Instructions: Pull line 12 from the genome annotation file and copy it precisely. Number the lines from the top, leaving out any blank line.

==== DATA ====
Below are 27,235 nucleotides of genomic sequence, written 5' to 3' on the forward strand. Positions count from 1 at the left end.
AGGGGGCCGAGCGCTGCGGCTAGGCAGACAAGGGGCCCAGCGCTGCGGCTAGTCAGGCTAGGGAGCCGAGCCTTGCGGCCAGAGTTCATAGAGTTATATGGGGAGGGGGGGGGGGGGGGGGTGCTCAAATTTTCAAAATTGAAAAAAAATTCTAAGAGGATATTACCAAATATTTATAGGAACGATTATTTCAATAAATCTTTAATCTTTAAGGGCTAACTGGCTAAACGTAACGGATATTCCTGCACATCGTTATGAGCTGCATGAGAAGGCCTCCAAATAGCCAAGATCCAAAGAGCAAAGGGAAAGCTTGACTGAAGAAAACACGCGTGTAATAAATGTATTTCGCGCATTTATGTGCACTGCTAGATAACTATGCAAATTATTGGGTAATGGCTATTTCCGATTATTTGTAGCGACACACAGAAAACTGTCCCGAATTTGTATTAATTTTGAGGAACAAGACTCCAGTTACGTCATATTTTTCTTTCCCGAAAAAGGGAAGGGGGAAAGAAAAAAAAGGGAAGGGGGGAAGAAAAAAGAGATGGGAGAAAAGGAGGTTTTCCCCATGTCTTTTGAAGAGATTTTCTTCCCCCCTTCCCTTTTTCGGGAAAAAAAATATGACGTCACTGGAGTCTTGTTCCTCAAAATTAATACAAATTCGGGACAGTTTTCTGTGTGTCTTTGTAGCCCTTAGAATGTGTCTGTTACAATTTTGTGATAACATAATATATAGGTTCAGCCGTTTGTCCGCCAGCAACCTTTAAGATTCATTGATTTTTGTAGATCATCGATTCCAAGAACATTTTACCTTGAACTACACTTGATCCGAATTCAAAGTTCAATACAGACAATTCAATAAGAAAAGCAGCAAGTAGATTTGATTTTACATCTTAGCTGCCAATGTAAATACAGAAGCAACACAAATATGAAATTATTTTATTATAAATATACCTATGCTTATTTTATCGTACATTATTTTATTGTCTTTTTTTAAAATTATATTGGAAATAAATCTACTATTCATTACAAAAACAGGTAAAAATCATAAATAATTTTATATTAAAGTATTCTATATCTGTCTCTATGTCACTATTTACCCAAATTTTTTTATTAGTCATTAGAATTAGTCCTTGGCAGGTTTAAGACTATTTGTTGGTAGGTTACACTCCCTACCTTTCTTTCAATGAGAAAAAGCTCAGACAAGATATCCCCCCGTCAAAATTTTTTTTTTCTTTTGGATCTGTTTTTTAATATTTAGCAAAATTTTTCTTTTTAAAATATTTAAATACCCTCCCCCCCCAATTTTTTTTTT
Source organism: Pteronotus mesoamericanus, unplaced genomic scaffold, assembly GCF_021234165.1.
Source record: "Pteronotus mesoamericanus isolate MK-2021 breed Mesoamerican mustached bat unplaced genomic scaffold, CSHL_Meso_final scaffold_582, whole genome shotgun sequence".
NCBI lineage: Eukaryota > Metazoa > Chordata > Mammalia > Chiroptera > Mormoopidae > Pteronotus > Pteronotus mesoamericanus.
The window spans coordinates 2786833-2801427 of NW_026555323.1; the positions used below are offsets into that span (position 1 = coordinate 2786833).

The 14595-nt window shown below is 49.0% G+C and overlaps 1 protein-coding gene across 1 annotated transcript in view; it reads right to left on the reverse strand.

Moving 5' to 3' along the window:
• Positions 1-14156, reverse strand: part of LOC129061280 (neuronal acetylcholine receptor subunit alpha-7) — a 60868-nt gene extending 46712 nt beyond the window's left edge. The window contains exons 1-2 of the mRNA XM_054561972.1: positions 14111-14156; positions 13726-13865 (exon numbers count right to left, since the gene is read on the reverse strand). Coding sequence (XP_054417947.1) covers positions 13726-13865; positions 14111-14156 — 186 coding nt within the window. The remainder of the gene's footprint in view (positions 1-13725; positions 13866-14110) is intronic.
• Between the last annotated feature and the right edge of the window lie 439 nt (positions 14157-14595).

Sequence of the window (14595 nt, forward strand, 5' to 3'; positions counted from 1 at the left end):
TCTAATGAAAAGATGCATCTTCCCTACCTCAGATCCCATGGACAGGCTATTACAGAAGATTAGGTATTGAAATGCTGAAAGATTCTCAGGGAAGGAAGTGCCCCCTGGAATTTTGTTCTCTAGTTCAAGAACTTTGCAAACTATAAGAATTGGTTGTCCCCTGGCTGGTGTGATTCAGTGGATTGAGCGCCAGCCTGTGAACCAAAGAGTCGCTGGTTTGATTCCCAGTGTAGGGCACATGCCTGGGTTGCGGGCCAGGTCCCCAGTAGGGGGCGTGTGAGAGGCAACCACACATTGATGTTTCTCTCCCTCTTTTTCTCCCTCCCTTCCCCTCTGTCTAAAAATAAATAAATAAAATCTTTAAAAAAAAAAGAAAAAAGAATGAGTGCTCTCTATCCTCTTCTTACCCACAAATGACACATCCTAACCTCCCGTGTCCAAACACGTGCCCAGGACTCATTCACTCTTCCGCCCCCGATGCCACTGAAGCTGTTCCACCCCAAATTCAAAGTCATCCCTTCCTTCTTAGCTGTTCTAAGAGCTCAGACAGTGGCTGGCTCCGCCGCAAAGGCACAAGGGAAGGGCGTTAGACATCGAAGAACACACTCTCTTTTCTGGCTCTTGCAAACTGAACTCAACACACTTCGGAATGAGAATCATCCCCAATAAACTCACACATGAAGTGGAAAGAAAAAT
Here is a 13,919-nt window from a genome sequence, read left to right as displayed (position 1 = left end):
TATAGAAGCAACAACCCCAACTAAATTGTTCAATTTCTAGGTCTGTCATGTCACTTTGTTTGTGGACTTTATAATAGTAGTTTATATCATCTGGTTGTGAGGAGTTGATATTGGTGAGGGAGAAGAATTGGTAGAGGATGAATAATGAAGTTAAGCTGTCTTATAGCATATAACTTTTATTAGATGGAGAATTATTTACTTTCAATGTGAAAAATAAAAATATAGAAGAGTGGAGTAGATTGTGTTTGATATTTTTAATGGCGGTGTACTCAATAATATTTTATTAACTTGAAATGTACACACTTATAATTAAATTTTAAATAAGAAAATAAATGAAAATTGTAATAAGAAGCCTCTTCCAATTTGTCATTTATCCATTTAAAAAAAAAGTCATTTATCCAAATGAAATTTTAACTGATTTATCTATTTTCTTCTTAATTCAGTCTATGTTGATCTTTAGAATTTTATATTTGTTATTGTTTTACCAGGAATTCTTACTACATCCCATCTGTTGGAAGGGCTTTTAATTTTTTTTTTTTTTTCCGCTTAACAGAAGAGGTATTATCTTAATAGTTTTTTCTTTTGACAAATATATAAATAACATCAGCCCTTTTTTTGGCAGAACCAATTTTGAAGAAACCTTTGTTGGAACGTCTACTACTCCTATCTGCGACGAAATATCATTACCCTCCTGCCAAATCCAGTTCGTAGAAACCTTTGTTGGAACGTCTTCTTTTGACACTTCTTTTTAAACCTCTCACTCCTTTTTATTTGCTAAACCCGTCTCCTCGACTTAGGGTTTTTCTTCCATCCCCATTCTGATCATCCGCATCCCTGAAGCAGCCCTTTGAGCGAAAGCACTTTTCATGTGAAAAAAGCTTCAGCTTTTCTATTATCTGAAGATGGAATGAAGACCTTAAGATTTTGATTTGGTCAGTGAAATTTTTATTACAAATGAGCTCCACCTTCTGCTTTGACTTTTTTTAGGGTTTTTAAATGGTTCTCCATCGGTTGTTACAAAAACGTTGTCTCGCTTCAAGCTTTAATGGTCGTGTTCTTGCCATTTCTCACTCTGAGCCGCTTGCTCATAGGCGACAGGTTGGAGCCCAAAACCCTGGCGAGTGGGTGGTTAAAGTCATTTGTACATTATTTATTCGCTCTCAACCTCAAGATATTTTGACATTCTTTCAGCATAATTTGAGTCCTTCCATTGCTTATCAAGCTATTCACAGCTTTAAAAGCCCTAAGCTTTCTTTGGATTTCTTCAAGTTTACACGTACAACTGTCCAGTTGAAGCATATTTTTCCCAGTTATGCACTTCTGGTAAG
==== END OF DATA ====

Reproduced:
TCTAATGAAAAGATGCATCTTCCCTACCTCAGATCCCATGGACAGGCTATTACAGAAGATTAGGTATTGAAATGCTGAAAGATTCTCAGGGAAGGAAGTGCCCCCTGGAATTTTGTTCTCTAGTTCAAGAACTTTGCAAACTATAAGAATTGGTTGTCCCCTGGCTGGTGTGATTCAGTGGATTGAGCGCCAGCCTGTGAACCAAAGAGTCGCTGGTTTGATTCCCAGTGTAGGGCACATGCCTGGGTTGCGGGCCAGGTCCCCAGTAGGGGGCGTGTGAGAGGCAACCACACATTGATGTTTCTCTCCCTCTTTTTCTCCCTCCCTTCCCCTCTGTCTAAAAATAAATAAATAAAATCTTTAAAAAAAAAAGAAAAAAGAATGAGTGCTCTCTATCCTCTTCTTACCCACAAATGACACATCCTAACCTCCCGTGTCCAAACACGTGCCCAGGACTCATTCACTCTTCCGCCCCCGATGCCACTGAAGCTGTTCCACCCCAAATTCAAAGTCATCCCTTCCTTCTTAGCTGTTCTAAGAGCTCAGACAGTGGCTGGCTCCGCCGCAAAGGCACAAGGGAAGGGCGTTAGACATCGAAGAACACACTCTCTTTTCTGGCTCTTGCAAACTGAACTCAACACACTTCGGAATGAGAATCATCCCCAATAAACTCACACATGAAGTGGAAAGAAAAAT